The epoxy stuck admirably to the tang. Fortunately, it was pretty easy and appropriate to file that off, so that cleanup wasn’t too bad. The mixed news – good for recovering the scales, not so good for overall confidence in the epoxy holding the scales on for 10 years – was that since the handles were polypropylene, the epoxy didn’t stick very well. Never saw that coming. Boo on me. But at least the cleanup went pretty fast.
I’ve heard that flame-treating the surface of polyethylene – like just passing a propane torch over it – chemically alters the surface temporarily such that epoxy will stick better. (See note on this at the end.) It was worth a try with cousin polypropylene, so after the new round of dry fitting and cleaning with alcohol, I flamed the surfaces to be epoxied. With time running out, this time I used all metal clamps and put it directly into the oven (at 170F). I also put some aluminum plates over the scales, in hopes of keeping them straighter and tighter.
When I took it out maybe 4 hours later, it was fine. The epoxy had set up very nicely and the scales were flat and in place. All the rivet holes were plugged pretty solid with epoxy, but that should be easy to drill out. It was starting to feel like a knife in my hand.
I’d trimmed the scales pretty close to size with a file, but it was getting time for more precise fitting, so I switched to sandpaper. Just as I’d expected, the (dry) 100-150 grit paper got me closer to a good fit, but left a terrible finish, and ground dirt into the nice white handle. I’d read up some, and it looked like wet sanding should work. I’d never done any wet sanding, but had picked up some wet/dry paper – up to 3000 grit! – on the way home from the space. I’d been of the opinion that anything beyond maybe 400 grit was only for nutcases. (I was wrong.)
I started wet sanding with 220, and then moved to 500. I was delighted and relieved that the finer grit and water actually left a clean (as well as smooth) finish. But I could still see some file marks. I understand the drill – back to the 220. File marks gone – 500 – then 1000. It was an interesting learning experience, and it was producing the results I’d hoped for.
It was 6 o’clock Christmas morning, and I’d gotten thru 1000 grit wet sanding, and the knife was looking and feeling very good. Better deal with the rivets before I do final polishing. The bit of aluminum stock I’d turned at the space was uneven in diameter. I’d gotten carried away making rough cut passes on the lathe, and forgot to check the size. On the partial pass when it dawned on me that I should measure, the part of it not yet cut was actually very close to 0.25″, though the portion I’d done the last rough pass on was noticeably under that. Overall the 2.5″ of rod had 3 different diameters. I was going to have to hand fit each of the rivets. Fine.
I drilled the epoxy out of the holes with a 15/64″ bit and started to play with the aluminum. The thin part of the rod was quite loose in the holes. I cut a piece a little longer than one rivet needed to be and banged on it lengthwise with a hammer and anvil. Sure enough, it shortened and fattened up. I was surprised that the ends were somewhat mushroomed rather than a uniform fattening. But it fit better. I’ll take it! One down.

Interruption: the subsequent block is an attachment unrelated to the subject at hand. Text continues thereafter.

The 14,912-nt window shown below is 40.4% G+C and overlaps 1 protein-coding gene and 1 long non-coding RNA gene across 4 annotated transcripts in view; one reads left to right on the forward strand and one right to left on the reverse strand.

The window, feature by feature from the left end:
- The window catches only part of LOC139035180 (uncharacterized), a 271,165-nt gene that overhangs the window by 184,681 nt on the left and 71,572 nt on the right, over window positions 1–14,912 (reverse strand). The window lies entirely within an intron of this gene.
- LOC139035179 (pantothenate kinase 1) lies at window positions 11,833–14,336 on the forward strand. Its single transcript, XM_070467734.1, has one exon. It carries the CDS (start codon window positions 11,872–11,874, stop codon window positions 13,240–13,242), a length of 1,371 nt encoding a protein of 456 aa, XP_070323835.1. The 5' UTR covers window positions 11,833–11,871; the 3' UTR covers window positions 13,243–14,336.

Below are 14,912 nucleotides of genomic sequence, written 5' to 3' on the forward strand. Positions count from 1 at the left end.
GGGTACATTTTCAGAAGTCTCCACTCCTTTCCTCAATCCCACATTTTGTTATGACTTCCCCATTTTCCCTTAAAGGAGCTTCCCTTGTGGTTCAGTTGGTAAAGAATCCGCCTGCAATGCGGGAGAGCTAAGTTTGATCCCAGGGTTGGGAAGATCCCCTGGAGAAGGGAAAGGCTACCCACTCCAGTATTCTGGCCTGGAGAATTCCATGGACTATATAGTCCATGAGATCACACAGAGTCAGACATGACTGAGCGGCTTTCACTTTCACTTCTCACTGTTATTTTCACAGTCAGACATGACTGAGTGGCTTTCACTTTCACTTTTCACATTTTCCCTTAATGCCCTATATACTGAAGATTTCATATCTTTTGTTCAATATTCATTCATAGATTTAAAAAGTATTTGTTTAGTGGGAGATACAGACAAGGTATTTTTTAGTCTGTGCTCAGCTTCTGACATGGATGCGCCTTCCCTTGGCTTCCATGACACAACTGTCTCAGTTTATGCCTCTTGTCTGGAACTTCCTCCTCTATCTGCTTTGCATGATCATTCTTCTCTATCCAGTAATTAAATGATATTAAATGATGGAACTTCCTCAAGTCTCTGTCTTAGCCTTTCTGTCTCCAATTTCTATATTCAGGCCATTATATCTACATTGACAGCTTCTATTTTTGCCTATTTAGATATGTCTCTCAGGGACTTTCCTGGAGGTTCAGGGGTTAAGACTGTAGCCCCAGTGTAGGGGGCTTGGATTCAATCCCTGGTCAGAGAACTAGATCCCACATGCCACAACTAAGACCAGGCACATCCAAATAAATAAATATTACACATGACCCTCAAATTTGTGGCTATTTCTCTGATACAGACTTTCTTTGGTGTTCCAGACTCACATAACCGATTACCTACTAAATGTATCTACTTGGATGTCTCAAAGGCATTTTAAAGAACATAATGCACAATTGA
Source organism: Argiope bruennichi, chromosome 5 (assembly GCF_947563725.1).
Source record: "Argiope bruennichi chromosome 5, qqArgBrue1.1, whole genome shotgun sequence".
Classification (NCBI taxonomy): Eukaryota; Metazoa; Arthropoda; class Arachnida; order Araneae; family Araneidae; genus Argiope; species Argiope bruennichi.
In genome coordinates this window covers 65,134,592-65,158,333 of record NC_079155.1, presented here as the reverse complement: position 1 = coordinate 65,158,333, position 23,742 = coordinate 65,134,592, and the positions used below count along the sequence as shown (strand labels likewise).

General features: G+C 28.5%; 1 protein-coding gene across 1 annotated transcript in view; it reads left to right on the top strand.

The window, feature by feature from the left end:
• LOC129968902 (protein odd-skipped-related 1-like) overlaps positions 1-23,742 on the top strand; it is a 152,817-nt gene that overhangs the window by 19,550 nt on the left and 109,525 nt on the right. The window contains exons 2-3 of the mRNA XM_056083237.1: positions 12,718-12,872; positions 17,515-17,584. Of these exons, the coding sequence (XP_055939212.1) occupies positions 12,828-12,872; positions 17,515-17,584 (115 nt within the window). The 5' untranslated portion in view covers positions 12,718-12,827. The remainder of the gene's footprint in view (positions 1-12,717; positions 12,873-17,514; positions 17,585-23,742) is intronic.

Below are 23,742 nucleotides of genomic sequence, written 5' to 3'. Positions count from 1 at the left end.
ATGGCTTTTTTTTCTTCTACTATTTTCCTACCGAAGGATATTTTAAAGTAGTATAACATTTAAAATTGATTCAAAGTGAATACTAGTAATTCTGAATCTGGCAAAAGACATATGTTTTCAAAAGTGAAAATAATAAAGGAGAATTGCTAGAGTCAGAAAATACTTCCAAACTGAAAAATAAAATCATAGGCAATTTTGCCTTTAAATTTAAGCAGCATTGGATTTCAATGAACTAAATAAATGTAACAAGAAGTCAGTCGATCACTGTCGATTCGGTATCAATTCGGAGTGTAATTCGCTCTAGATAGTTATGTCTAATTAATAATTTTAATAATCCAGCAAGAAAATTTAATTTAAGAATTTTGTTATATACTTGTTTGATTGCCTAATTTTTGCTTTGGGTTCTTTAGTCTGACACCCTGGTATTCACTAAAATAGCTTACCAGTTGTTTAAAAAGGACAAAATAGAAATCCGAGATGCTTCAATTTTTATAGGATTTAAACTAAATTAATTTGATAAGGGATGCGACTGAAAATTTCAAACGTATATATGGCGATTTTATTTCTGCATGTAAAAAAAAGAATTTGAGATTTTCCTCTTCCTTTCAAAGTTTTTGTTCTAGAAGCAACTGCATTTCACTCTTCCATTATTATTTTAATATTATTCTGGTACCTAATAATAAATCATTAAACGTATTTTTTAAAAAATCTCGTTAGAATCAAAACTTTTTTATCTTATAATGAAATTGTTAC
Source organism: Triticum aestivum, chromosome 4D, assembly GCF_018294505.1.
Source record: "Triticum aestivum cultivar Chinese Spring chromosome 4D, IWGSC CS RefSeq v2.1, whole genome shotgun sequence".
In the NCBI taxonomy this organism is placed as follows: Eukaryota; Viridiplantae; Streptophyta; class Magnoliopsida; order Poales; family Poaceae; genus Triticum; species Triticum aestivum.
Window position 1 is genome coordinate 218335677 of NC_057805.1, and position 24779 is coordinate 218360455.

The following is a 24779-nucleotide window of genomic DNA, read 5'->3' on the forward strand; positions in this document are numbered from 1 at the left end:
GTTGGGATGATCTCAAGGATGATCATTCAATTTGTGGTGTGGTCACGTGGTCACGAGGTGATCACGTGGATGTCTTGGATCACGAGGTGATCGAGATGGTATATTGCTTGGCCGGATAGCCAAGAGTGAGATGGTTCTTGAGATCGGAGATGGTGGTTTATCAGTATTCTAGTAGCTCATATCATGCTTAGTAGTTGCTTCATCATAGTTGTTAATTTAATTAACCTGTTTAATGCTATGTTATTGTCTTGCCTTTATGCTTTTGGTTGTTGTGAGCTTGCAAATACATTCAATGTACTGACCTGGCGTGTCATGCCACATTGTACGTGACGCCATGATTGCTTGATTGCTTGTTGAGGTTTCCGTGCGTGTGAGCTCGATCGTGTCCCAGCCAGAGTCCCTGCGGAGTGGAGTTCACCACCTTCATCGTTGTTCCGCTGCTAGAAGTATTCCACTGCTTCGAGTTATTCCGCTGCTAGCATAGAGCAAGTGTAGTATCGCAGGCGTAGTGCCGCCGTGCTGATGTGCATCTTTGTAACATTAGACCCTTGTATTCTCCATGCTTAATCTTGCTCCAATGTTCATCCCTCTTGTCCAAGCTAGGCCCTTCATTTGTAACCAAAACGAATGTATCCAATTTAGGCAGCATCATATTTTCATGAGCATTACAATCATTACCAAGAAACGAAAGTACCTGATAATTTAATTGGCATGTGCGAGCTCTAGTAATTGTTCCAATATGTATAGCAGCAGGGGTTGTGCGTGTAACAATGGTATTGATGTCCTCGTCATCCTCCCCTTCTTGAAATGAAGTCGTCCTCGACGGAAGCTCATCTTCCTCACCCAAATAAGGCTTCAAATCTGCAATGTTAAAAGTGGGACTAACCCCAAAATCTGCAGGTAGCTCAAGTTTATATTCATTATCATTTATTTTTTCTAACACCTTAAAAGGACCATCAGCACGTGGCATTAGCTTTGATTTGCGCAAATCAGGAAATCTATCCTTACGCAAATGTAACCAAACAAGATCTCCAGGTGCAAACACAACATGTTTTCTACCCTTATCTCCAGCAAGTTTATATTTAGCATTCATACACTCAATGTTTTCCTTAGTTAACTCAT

I drilled the middle hole out to 1/4″ and started to fit the fattest part of the rod for the second rivet. It was a little tight, and stuck. I tapped the end of the rod on the anvil to knock it back out. To my stunned amazement, one of the scales came off, with the rod still stuck in it. I’d just been handling the knife a lot, sanding, dunking in water, and was very comfortable that it was now one piece forever. But Not.
A little numb (and tired), I finished fitting the rivets, re-flamed the scale, and stuck it all back together (including the rivets) with 5 minute epoxy. I have no idea how well it will hold up in real use, but I should at least be able to make something that looks decent for Lauren. I had to keep reminding myself that this was essentially the first prototype, and I’d gotten much farther than with many first protos. OK, if I have to start over (maybe with the Delrin?), I’ll know a whole lot more about how to do this.
After the epoxy set up, I carefully filed the rivets down flush with the surface of the handle, then (dry) sanded them so they’d (almost) pass a fingernail test. It was sad to see the pristine surface the 1000 grit wet paper had left trashed, but now I had faith that the wet sanding would make it nice again.
So close – again
Back to the now-familiar wet sanding, and I could feel my technique improving. This wet sanding stuff is OK. I was up to 1000, maybe 1200, and it was time for our earlier than usual Christmas dinner. I wasn’t going to be able to finish in time. Boo.
After dinner I decided to show it to her in its handle-not polished, unsharpened, incomplete state (though it did have rivets). Fortunately, to the eyes and fingers of someone who hadn’t been watching every scratch and rough place as it progressed from grit to grit, it looked and felt pretty nice. Showing it at that point turned out well, and she graciously gave me full credit. 🙂 It also meant the self-imposed pressure was off, and I could take a very needed nap instead of running back down to the basement to work on it some more. I should be able to finish it up tomorrow.
(a few days later) I’d cut my thumb and didn’t really want to soak it sanding, so I took a couple of days off. When I got back to it, I went back and forth and even went back to 500 with a sanding block to get the rivets more flush. The problem was always with dark particles from the aluminum sticking in the scratches in the plastic and making it look dirty. I ended up with 2500 and even some Novus #1, but the effect was still there. It got less pronounced as the grits got finer, but the final answer was judiciously sanding/polishing around the rivets to clean it up. It never got perfect, but it did get done. I think burnishing it with a fingernail was the last step.